I told him that I was confident that the Lord wanted him to fill that call and after consulting with my counselors, we gave him the chance to go to the bank and get his tithing money and get himself back one hundred percent and then we called him to serve. He became a splendid branch president, though at first he was nervous and shy and felt he was not prepared for that call.



            The Florida mission included all of the Caribbean islands. We were in contact with a small branch of the Church located at the Guantanamo Naval Base on the southeast tip of Cuba. We had about a hundred Latter-day Saints on that base and an excellent branch. There were some children in the primary. Month after month the reports showed one hundred percent attendance. I was quite anxious to go visit the Saints there. But, because of military regulations, it was next to impossible.

            However, the branch president had been working with the Protestant chaplain on base and was able to convince him that I should come to the naval base. The chaplain was a splendid man and contacted the captain of the base, an admiral, to see if it was possible for me to come. After some months, I received a telegram from the Pentagon instructing me to be in Kingston, Jamaica on the coming Thursday night. I quickly arranged my schedule and flew to Jamaica.

I stayed in the Sheraton Hotel. Early the next morning I followed the orders I had received and met a naval officer. I was flown on a navy plane to Guantanamo. There were no seats or windows in the area of the plane I was in. I sat on the floor, put a seat belt around me as instructed, and had a reasonably good flight.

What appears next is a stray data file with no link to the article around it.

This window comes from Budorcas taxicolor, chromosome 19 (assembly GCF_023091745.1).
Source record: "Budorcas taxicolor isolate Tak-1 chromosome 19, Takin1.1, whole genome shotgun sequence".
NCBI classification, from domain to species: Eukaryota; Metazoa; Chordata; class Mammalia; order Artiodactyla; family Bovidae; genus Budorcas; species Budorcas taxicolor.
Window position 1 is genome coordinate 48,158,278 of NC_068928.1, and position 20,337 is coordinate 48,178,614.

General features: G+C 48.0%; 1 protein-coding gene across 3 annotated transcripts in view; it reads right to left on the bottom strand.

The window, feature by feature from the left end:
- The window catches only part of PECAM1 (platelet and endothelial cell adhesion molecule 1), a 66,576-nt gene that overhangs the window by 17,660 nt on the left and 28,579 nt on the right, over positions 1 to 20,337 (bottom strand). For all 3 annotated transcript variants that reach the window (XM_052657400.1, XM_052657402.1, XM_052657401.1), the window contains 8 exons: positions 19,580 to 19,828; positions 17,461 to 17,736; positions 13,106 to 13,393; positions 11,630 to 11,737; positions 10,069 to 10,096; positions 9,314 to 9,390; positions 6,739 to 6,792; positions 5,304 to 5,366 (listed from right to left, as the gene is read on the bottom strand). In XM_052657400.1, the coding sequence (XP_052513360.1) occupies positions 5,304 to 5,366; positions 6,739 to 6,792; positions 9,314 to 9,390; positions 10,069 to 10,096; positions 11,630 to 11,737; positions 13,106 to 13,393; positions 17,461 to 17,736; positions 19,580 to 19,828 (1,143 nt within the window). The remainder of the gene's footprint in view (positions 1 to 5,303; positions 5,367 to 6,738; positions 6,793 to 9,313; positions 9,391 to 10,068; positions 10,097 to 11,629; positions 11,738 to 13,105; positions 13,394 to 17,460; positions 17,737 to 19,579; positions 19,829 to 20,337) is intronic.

When we arrived at the base, a large crowd of at least a hundred people gave us a royal welcome. The branch president, President Sweeney, immediately introduced himself and then introduced me to the chaplain. The Protestant chaplain apologized for the two Catholic chaplains who were not there. He said they had a wild party the night before and were both too drunk to come.

            I met the rest of the branch presidency, the Primary children, and the whole branch. It was quite a wonderful feeling to be with them. After about an hour the chaplain said we have to leave now because we have another appointment.

            President Sweeney, the chaplain, and I, got into the chaplain's car and went to the office of the base captain. We were welcomed by him and had a wonderful one-hour meeting. He was interested in the Church and asked a lot of questions. "President, why are you here? Why is it important for you to come?"